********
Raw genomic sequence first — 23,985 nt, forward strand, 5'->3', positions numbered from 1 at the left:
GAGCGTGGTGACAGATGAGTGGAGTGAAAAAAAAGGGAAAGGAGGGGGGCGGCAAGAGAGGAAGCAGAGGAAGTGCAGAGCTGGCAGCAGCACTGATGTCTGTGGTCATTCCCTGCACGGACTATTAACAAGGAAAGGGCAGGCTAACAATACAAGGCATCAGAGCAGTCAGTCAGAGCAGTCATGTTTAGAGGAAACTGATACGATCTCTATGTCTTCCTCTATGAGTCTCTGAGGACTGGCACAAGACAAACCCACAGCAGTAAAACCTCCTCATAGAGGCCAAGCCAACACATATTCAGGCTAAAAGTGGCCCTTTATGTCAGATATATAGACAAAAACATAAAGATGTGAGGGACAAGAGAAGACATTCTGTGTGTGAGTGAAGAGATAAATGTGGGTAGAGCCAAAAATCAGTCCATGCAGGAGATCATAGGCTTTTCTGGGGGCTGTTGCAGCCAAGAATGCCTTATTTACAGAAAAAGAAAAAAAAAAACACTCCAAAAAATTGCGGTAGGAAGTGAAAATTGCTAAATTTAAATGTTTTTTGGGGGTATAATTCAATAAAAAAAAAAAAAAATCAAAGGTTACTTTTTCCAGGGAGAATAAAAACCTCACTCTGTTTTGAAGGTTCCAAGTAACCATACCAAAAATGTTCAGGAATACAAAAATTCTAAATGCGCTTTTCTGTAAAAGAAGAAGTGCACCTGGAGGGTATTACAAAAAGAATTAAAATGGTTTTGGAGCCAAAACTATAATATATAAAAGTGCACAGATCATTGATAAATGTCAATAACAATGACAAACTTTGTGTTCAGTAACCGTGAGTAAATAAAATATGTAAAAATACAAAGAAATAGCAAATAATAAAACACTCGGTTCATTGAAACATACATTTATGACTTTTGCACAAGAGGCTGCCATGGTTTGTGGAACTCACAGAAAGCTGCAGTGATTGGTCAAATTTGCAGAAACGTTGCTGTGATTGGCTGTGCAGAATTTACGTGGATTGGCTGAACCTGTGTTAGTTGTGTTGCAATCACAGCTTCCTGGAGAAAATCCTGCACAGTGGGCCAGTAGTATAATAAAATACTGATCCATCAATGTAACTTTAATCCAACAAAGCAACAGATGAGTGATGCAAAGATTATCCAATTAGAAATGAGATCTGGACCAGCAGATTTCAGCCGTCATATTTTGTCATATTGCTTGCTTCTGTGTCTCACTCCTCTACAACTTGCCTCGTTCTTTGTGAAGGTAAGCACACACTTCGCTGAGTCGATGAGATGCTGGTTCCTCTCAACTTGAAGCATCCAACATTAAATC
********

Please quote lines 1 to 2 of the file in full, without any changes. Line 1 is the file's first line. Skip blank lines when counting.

Raw genomic sequence first — 23,985 nt, forward strand, 5'->3', positions numbered from 1 at the left:
GAGCGTGGTGACAGATGAGTGGAGTGAAAAAAAAGGGAAAGGAGGGGGGCGGCAAGAGAGGAAGCAGAGGAAGTGCAGAGCTGGCAGCAGCACTGATGTCTGTGGTCATTCCCTGCACGGACTATTAACAAGGAAAGGGCAGGCTAACAATACAAGGCATCAGAGCAGTCAGTCAGAGCAGTCATGTTTAGAGGAAACTGATACGATCTCTATGTCTTCCTCTATGAGTCTCTGAGGACTGGCACAAGACAAACCCACAGCAGTAAAACCTCCTCATAGAGGCCAAGCCAACACATATTCAGGCTAAAAGTGGCCCTTTATGTCAGATATATAGACAAAAACATAAAGATGTGAGGGACAAGAGAAGACATTCTGTGTGTGAGTGAAGAGATAAATGTGGGTAGAGCCAAAAATCAGTCCATGCAGGAGATCATAGGCTTTTCTGGGGGCTGTTGCAGCCAAGAATGCCTTATTTACAGAAAAAGAAAAAAAAAAACACTCCAAAAAATTGCGGTAGGAAGTGAAAATTGCTAAATTTAAATGTTTTTTGGGGGTATAATTCAATAAAAAAAAAAAAAAATCAAAGGTTACTTTTTCCAGGGAGAATAAAAACCTCACTCTGTTTTGAAGGTTCCAAGTAACCATACCAAAAATGTTCAGGAATACAAAAATTCTAAATGCGCTTTTCTGTAAAAGAAGAAGTGCACCTGGAGGGTATTACAAAAAGAATTAAAATGGTTTTGGAGCCAAAACTATAATATATAAAAGTGCACAGATCATTGATAAATGTCAATAACAATGACAAACTTTGTGTTCAGTAACCGTGAGTAAATAAAATATGTAAAAATACAAAGAAATAGCAAATAATAAAACACTCGGTTCATTGAAACATACATTTATGACTTTTGCACAAGAGGCTGCCATGGTTTGTGGAACTCACAGAAAGCTGCAGTGATTGGTCAAATTTGCAGAAACGTTGCTGTGATTGGCTGTGCAGAATTTACGTGGATTGGCTGAACCTGTGTTAGTTGTGTTGCAATCACAGCTTCCTGGAGAAAATCCTGCACAGTGGGCCAGTAGTATAATAAAATACTGATCCATCAATGTAACTTTAATCCAACAAAGCAACAGATGAGTGATGCAAAGATTATCCAATTAGAAATGAGATCTGGACCAGCAGATTTCAGCCGTCATATTTTGTCATATTGCTTGCTTCTGTGTCTCACTCCTCTACAACTTGCCTCGTTCTTTGTGAAGGTAAGCACACACTTCGCTGAGTCGATGAGATGCTGGTTCCTCTCAACTTGAAGCATCCAACATTAAATC